An exhibition has opened in Brussels that displays the kind of clothing rape victims wore when they were attacked -- and it’s about time we tried to dispel the myth that rape is about what the victim was wearing. 'What were you wearing?' is the name of the exhibition which was organised by the prevention service of Molenbeek, the title echoes a question those who assume rape has something to do with the victim’s choices might ask.
Walking around the exhibition visitors will see T-Shirts, tracksuit bottoms, and a child’s top.
Rape victims voluntarily contributed brief descriptions of what they were wearing when they experienced sexual violence, and these descriptions were used to source clothing for the exhibition.
'The outfits displayed in the installation are not the actual clothing worn by the survivors, but a visual representation of their stories,' Delphine Goossens, project manager for the prevention service of Molenbeek told The Debrief in an email.
‘What you immediately notice is that these are all very normal items that anyone would wear and not extreme latex suits,’ said Liesbeth Kennis, a support worker from CAW, in an interview with Belgian radio channel VRT Radio 1.
‘There is even a child’s My Little Pony t-shirt in the exhibition. This too is the harsh reality. Most rape victims remember exactly what they were wearing when they were attacked,’ she added.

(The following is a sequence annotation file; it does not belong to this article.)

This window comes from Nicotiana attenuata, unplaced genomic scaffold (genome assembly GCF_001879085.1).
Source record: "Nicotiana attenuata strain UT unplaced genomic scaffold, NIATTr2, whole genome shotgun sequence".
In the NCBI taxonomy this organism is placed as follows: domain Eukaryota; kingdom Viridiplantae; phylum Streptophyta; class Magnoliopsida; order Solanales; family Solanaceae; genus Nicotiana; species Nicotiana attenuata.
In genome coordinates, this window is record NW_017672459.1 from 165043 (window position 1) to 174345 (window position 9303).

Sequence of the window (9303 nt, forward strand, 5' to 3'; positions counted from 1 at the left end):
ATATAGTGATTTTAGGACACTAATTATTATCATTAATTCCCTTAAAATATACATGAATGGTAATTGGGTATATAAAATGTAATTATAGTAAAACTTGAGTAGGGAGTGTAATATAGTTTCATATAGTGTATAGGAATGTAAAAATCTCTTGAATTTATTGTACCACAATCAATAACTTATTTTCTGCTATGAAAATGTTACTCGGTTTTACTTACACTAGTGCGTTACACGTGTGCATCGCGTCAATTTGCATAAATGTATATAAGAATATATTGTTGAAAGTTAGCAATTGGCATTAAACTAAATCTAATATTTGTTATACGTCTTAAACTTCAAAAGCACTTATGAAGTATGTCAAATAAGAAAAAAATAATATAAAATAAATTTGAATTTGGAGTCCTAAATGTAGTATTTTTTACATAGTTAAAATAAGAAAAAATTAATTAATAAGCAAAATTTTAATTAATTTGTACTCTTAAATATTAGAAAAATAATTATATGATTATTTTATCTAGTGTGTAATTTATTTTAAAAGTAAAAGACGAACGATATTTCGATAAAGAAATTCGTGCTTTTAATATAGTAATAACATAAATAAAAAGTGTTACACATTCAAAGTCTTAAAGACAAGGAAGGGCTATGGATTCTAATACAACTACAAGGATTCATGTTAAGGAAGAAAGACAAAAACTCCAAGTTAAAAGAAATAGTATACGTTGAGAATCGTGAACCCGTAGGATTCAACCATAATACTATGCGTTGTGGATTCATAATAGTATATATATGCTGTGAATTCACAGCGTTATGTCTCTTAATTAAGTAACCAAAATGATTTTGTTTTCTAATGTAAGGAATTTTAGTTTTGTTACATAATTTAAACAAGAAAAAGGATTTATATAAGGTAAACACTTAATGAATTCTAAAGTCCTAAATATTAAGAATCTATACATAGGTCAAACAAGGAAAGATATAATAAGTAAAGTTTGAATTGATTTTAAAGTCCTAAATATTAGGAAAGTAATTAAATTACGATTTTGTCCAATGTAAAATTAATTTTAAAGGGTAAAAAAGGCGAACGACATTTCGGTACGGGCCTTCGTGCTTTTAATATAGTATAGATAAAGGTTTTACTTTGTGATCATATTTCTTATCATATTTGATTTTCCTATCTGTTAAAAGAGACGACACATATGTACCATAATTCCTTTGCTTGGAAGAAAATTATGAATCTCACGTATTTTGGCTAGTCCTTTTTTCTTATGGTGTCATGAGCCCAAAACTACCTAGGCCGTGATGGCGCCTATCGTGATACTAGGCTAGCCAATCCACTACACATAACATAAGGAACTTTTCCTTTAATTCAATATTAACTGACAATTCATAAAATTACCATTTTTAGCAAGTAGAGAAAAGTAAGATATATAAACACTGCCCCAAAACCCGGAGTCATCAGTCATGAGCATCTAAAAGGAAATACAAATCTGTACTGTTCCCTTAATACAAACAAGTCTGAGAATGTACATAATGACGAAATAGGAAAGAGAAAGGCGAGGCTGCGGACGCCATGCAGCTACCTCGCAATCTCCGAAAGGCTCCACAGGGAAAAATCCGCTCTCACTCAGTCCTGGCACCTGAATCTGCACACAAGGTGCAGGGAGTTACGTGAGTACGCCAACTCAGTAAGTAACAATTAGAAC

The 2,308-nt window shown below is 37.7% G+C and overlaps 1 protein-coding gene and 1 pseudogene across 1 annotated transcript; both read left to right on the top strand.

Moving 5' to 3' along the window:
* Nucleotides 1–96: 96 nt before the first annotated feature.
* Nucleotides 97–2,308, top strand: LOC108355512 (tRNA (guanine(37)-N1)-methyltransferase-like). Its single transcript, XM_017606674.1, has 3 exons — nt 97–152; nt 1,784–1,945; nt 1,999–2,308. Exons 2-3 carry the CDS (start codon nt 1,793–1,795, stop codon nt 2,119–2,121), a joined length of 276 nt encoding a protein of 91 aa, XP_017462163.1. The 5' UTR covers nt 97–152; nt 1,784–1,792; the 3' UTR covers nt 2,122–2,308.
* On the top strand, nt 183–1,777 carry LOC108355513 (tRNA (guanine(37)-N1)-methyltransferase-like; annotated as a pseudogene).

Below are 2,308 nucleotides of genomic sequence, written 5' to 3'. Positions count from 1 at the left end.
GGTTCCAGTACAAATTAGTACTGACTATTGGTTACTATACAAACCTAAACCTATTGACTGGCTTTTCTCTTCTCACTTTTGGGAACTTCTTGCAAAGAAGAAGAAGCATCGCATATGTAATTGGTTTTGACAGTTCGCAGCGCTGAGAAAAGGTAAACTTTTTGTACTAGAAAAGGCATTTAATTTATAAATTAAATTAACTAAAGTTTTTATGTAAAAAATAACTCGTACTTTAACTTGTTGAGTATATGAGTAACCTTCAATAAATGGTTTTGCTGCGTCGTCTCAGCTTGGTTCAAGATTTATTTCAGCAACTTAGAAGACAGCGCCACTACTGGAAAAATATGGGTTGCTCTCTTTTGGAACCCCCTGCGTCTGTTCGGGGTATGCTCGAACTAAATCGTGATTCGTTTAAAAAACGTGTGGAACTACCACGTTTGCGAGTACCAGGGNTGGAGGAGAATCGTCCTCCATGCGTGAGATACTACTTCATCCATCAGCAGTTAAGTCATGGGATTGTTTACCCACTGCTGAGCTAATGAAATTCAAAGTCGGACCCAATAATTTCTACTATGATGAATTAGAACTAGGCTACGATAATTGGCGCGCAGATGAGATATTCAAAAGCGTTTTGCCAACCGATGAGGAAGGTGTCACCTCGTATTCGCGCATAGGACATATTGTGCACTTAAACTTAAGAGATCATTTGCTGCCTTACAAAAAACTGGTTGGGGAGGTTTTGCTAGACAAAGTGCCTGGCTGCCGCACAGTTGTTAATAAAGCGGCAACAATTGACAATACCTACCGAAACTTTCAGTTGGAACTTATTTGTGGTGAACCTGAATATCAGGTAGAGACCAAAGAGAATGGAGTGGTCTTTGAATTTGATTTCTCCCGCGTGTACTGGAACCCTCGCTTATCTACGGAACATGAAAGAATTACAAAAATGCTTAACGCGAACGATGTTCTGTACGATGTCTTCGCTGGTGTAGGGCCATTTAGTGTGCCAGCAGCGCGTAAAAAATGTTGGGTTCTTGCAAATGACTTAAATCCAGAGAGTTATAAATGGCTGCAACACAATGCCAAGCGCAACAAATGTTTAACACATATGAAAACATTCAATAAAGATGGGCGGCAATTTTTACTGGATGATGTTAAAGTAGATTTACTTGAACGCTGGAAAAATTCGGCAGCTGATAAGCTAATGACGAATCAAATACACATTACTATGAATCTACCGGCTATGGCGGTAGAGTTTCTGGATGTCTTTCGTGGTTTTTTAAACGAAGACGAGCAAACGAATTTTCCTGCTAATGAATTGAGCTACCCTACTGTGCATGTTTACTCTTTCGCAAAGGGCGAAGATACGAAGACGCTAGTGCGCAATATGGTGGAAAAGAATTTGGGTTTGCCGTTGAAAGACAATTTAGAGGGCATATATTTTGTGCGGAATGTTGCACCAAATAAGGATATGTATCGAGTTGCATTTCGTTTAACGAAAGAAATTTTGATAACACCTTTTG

‘There is only one person responsible, one person who could prevent rape: the perpetrator.’
The truth is that it doesn’t matter what the victim was wearing when they were attacked – latex suit or baggy jeans and a jumper – too often we waste time looking at the victim instead of the perpetrator, and the odious rape culture that is still pervasive across the world.
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The assumption that someone who flirts, wears revealing clothing or drinks alcohol is at all to blame if they become a victim of sexual assault is not only incorrect, it reveals a deep-seated ignorance.
Every year in England and Wales alone 85,000 women and 12,000 men are raped, estimate Rape Crisis, and nearly half a million adults are sexually assaulted. 1 in 5 women aged 16 - 59 has experienced some form of sexual violence since the age of 16.
Hopefully this exhibition will go some way towards educating people who still think rape victims ‘ask for it’ by wearing revealing clothing, but there’s more work to be done.
The exhibition will be on until January 20 in the Martime Community Centre in Sit-Jans-Molenbeek.
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This article originally appeared on The Debrief.